The Dog Shit Police is also setting foot in England. An east London council says it is poised to become the first in the UK to use DNA testing to track down owners who fail to clear up their dog’s mess, The Telegraph recently reported. Barking and Dagenham will unveil the extraordinary new measure at a dog fouling summit on Tuesday called “Leading a New Way”. Pet owners could also face fines of up to £80 if they fail to clear up their dog’s excrement, as part of the borough’s crack down.  Under the plans, the dogs’ DNA would be collected by a cheek swab which is sent to a laboratory. The dog’s profile is then added to a central register, compiled by PooPrints UK. If an owner fails to pick up their dog’s mess, a DNA test will be taken from the offending faeces which can be traced back to a registered dog with 99.9 per cent accuracy. Councillor Darren Rodwell, said:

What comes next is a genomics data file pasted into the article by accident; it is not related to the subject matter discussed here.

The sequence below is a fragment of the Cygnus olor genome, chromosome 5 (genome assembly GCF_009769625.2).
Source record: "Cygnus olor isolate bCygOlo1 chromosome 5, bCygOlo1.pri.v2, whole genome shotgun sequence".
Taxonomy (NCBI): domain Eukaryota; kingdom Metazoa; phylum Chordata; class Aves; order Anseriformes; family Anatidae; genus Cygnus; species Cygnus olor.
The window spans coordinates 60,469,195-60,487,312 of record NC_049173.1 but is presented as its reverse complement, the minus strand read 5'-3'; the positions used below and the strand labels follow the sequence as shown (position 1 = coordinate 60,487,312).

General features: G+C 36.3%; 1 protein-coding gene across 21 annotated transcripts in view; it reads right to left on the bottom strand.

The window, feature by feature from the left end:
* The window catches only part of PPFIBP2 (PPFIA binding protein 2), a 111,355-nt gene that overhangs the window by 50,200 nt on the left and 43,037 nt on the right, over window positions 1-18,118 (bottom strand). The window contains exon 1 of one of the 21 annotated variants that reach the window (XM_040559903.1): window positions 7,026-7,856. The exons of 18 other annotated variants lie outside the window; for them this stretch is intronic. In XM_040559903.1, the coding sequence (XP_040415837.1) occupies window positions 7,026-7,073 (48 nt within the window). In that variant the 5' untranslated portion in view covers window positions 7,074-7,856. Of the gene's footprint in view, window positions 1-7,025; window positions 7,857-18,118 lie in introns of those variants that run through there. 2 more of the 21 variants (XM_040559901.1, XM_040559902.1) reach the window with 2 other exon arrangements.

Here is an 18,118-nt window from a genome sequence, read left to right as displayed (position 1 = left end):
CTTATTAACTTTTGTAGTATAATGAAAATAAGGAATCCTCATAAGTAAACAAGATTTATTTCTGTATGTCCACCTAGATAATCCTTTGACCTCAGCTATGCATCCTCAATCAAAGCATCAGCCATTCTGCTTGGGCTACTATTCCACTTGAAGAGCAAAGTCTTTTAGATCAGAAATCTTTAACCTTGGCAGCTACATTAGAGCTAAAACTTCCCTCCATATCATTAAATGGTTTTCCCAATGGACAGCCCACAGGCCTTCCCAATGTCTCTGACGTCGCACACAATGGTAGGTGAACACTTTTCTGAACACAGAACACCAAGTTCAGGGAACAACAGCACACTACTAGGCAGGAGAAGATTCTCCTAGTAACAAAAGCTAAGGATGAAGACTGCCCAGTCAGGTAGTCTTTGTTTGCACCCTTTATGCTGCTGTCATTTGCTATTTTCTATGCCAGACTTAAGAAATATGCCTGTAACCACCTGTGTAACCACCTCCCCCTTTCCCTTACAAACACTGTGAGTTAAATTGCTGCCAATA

We are the first Council in the country to get really tough on dog mess and pet owners who do not act in a socially responsible way. The vast majority of dog owners in Barking and Dagenham are socially responsible but unfortunately a selfish few think it’s ok to not clean up after their pet. Dog mess not only spoils our streets – it’s also a health hazard and especially to young children. It’s why we are using this innovative approach in making a cleaner, healthier and better Barking and Dagenham. 
The town hall currently spends £2.3 million each year clearing up dog faeces and employs a dedicated dog warden to address canine-related issues. The council hope to set up a pilot for forensic dog mess testing, and if successful, it will be rolled out across the borough from September 2016. They will discuss how this could be combined with the forthcoming requirement from April 2016 for all dogs to be microchipped.  Eric Mayer, PooPrint’s business development director says a lot of people complain about big brother intrusion. But he argues that dogs are not a protected class and therefore don’t have many rights, even if their owners might. “Pets are a property and a privilege. Really, this is similar to stop signs and streetlights—it’s just rules that have to be obeyed for society to function properly,” he says.